10. We are on a similar page again, dear Katherin. I was thinking yesterday, when I carry watering cans of 10 liters around our courtyard (which are about 60 to 70 steps one way) it is comparable to a workout. Or carry our 7 kilo heavy small dog upstairs, twice a day… So, I decided to stop frenzy about missing a planned workout.
    And what a fabulous trip and work-cation you had! The one we do not name, is the reason my husband declined a job offer in the US. Not that Europe is that tolerant, but it feels slightly better.

    Liked by 3 people

    1. ❤ we're always on the same frequency ❤ What you've described sounds a lot like exercise to me 😉

      I like the term work-cation! We couldn't quite figure out what to call it. A lot of people thought we were on vacation, but really we were working all through the week, just like at home.

      The reason why you and your husband didn't move here is terrible, and I don't think a lot of people realize just how much damage was done due to his presidency.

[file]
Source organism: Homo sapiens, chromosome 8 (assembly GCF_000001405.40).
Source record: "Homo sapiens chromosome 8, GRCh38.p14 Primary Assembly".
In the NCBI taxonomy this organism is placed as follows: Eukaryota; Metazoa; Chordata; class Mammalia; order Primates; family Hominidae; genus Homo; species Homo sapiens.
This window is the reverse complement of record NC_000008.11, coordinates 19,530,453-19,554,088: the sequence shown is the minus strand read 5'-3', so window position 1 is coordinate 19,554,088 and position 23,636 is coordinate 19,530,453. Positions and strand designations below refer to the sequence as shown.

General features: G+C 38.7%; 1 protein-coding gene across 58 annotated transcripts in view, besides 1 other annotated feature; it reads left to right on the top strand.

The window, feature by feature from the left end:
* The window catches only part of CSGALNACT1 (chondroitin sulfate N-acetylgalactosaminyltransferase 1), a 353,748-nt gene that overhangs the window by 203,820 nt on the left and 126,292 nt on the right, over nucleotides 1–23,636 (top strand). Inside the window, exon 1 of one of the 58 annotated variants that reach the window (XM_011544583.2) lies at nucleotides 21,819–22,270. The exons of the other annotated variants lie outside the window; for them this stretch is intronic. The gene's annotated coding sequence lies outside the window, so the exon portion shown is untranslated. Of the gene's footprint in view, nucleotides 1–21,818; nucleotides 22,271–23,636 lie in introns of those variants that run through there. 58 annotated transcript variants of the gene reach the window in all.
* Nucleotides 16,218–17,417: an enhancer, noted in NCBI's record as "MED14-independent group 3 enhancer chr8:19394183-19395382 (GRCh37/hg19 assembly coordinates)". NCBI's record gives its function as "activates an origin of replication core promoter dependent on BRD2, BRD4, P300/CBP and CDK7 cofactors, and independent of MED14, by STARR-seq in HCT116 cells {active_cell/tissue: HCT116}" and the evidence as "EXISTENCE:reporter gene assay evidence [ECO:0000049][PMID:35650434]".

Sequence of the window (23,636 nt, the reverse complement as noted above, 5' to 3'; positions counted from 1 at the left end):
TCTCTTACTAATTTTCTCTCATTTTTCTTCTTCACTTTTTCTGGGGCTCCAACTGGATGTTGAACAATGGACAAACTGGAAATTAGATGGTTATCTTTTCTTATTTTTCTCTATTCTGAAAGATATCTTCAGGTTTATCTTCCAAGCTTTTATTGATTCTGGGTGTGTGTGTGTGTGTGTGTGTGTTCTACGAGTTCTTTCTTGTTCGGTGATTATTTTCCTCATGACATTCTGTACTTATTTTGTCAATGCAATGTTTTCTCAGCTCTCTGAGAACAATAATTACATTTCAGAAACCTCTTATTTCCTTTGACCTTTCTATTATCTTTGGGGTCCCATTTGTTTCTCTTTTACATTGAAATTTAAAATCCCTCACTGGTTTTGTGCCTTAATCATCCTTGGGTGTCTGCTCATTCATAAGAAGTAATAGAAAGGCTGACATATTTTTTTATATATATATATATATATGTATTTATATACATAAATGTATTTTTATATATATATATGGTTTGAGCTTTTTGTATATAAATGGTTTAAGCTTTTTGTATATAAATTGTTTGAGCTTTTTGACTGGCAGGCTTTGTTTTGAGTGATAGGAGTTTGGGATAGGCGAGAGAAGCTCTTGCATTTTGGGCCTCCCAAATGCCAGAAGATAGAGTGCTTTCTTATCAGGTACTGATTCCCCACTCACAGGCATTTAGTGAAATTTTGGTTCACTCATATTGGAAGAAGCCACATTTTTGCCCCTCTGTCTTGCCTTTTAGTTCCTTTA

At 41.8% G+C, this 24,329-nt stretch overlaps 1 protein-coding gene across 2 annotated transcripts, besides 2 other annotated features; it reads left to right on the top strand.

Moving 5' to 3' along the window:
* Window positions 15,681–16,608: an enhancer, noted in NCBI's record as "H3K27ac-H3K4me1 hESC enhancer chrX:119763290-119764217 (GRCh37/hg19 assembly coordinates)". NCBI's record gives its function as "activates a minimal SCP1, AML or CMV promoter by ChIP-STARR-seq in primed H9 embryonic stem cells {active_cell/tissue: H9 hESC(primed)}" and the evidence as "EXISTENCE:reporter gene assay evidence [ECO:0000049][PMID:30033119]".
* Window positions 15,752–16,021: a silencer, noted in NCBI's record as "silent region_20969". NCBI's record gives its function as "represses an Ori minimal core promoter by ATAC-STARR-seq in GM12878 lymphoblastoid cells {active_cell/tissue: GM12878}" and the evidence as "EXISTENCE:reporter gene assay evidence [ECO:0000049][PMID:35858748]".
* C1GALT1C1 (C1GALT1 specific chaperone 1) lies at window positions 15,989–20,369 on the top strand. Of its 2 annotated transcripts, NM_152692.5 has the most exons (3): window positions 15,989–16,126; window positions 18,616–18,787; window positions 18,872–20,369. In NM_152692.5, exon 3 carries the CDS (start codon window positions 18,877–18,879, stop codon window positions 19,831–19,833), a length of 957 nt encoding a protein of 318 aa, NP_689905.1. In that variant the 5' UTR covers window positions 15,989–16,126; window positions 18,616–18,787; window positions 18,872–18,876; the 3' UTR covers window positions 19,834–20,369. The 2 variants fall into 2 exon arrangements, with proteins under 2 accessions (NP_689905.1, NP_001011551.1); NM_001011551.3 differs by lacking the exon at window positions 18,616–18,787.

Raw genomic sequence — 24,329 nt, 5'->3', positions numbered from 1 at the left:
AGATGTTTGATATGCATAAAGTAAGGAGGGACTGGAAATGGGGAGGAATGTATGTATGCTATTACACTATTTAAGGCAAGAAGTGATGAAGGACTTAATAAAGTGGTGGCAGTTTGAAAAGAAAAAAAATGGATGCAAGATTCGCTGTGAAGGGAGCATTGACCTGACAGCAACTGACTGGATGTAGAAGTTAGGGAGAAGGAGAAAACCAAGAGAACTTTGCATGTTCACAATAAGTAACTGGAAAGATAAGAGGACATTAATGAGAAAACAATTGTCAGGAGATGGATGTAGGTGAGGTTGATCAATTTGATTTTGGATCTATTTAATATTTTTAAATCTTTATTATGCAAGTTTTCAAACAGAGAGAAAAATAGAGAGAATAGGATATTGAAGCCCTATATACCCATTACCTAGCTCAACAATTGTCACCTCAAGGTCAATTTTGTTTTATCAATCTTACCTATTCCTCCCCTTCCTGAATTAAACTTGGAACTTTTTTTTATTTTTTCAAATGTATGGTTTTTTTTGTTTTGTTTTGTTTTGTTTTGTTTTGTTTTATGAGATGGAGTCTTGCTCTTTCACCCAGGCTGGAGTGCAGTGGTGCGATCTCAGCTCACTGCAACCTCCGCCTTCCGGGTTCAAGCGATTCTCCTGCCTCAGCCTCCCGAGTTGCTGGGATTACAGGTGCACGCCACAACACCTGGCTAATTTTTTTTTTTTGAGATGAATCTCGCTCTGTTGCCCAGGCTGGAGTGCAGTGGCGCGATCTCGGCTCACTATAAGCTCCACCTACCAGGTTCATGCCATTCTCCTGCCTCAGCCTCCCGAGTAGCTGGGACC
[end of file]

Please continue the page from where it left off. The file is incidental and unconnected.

Liked by 2 people

      1. Of course it wasn’t the only reason, but it was for sure a big part of it. Everything happens for a reason and in hindsight, it was for us the best decision 😉 However, yes indeed, it should not have to be part of the decision to move (or even travel) tp a country. I must admit, there are still countries, today, I would not go to because of the political climate.

        Liked by 1 person

      1. I get it. I asked my husband why Jews don’t wear rice during Passover, as it does rise, and it’s not leaven or unleavened. He couldn’t answer. So now he doesn’t shy away from any product because while he understands the story, it doesn’t work for him in practice